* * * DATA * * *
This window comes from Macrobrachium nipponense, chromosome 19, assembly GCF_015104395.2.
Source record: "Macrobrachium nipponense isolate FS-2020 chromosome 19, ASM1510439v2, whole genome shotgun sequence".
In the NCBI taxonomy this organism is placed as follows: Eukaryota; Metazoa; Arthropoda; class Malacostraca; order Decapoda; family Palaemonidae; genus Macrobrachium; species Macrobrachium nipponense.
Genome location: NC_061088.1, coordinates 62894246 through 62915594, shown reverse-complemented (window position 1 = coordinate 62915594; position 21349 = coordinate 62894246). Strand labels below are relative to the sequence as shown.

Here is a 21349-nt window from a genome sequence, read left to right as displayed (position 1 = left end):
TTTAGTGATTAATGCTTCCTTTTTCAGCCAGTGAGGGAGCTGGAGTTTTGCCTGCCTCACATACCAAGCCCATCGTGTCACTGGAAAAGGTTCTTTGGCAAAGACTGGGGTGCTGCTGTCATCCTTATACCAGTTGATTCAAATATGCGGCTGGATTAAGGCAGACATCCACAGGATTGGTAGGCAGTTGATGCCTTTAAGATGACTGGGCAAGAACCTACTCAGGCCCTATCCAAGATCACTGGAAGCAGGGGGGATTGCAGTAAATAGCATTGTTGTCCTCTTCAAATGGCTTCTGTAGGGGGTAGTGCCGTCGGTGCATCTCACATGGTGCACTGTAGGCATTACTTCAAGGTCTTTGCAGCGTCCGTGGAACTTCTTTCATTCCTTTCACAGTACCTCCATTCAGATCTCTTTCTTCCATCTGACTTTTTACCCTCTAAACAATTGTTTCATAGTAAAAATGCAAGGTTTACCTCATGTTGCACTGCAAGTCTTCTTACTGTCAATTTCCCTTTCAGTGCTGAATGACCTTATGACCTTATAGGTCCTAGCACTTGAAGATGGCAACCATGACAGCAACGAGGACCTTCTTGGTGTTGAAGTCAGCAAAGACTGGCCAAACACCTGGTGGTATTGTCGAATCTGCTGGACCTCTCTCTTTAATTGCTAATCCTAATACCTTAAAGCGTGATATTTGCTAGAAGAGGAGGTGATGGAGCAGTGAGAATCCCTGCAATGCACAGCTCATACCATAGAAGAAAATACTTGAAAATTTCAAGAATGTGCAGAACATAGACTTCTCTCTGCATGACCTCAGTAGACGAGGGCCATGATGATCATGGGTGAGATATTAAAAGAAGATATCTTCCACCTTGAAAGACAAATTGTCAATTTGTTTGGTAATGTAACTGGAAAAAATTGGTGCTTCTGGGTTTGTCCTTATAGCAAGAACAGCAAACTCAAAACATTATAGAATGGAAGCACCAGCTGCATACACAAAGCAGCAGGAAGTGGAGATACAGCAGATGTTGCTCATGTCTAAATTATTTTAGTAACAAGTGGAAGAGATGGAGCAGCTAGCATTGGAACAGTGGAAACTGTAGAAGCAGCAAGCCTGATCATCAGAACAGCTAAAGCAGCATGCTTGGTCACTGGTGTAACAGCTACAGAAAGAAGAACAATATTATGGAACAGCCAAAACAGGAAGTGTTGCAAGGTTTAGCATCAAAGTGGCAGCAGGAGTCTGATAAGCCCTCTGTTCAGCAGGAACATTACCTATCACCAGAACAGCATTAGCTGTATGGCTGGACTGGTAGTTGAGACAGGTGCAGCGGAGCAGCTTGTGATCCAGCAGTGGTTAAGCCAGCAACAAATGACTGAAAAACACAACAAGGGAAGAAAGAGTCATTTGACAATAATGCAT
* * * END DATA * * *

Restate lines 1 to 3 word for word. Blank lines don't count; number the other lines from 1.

This window comes from Macrobrachium nipponense, chromosome 19, assembly GCF_015104395.2.
Source record: "Macrobrachium nipponense isolate FS-2020 chromosome 19, ASM1510439v2, whole genome shotgun sequence".
In the NCBI taxonomy this organism is placed as follows: Eukaryota; Metazoa; Arthropoda; class Malacostraca; order Decapoda; family Palaemonidae; genus Macrobrachium; species Macrobrachium nipponense.